“I’m really happy with how today turned out. This morning, I was really struggling and I couldn’t find any rhythm. The car was feeling good but I was a long way from being close to the limit. It was difficult to get used to the pressure of the situation. But I managed to reset for the afternoon and I could improve the rhythm. Tomorrow is another long day with some demanding stages, so there is still a big job to do.”
Jari-Matti Latvala (5th)
“Overall, I must say that today has been good. At first this morning, I struggled with the brakes a bit after the change from gravel, but in the second stage already I had a very good feeling with the car. The afternoon started pretty well too. On El Montmell I ran wide, hit something and damaged the steering arm so we lost a bit of time there. But otherwise, it has been a positive day. Tomorrow I’m going to try to keep the pressure on and see what happens, as we need as many points as we can get.”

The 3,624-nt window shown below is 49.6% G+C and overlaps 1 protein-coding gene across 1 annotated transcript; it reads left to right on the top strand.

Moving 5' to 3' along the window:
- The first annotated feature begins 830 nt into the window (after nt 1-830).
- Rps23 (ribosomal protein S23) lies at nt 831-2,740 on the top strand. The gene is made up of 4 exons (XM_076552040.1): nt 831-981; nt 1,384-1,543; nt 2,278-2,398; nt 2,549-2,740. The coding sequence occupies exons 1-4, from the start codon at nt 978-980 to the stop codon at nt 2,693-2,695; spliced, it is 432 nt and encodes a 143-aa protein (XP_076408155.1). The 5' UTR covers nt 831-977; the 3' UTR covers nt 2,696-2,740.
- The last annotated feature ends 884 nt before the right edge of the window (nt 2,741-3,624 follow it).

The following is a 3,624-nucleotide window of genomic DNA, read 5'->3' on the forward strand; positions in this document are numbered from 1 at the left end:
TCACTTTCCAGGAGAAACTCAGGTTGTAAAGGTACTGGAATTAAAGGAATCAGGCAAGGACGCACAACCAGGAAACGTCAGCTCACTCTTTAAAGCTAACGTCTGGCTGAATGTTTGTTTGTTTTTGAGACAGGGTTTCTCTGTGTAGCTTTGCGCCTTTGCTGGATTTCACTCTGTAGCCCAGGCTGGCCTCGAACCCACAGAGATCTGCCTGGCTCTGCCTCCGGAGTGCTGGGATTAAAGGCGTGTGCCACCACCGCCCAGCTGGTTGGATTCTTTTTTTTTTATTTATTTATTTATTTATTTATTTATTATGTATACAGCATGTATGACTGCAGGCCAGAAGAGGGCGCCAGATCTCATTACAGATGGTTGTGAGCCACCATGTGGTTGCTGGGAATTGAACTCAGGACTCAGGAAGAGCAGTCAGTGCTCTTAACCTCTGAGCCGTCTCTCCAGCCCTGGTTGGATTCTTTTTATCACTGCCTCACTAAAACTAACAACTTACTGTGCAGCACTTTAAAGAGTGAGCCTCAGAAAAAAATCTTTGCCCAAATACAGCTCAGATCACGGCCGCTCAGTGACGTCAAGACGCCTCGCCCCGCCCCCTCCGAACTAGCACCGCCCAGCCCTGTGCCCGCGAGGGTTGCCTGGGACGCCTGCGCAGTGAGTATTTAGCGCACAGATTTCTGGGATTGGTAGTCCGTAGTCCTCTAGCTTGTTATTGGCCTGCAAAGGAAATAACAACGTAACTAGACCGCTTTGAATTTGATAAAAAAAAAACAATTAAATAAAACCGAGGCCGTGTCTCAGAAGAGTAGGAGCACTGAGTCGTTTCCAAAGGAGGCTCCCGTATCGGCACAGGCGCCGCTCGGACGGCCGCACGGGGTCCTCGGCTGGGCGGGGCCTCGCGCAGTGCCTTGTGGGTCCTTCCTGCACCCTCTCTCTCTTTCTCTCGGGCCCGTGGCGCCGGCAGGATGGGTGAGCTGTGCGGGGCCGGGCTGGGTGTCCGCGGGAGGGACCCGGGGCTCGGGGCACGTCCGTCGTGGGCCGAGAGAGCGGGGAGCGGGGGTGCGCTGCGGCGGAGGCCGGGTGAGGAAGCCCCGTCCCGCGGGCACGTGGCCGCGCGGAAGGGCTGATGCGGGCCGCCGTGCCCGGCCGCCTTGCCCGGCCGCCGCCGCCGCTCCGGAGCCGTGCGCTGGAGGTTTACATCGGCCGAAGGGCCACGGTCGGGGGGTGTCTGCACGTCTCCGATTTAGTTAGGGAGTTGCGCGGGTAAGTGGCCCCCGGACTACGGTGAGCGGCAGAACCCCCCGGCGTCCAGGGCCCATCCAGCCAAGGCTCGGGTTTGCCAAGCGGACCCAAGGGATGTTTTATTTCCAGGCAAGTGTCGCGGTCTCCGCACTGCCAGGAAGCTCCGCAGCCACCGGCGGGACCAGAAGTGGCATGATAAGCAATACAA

Kris Meeke (39th)
“When you transition from gravel to asphalt on this event, you’re always wondering what the car is going to feel like. The rhythm was really nice this morning and the car felt incredible. Not far into the second stage, I went to brake for a fast left that tightened. I knew the corner very well, but immediately I locked the rear wheels and I didn’t make the corner. I touched the barrier at the rear of the car and that was it. I’m really frustrated. I had to put it on the line today to try and get among our rivals for the manufacturers’ championship. I think we could have had the speed to do it but unfortunately that small mistake cost us.”
Elfyn Evans (6th)
“We’ve been trying hard all day but just weren’t able to find the pace as the day wore on. In terms of the balance of the car, the feeling was improving all the time but it just didn’t seem to affect the times at the end of the stage. It was always two or three seconds here and there, and that’s what makes the difference. Unfortunately, we just haven’t had an answer to the guys at the front today.”
Teemu Suninen (7th)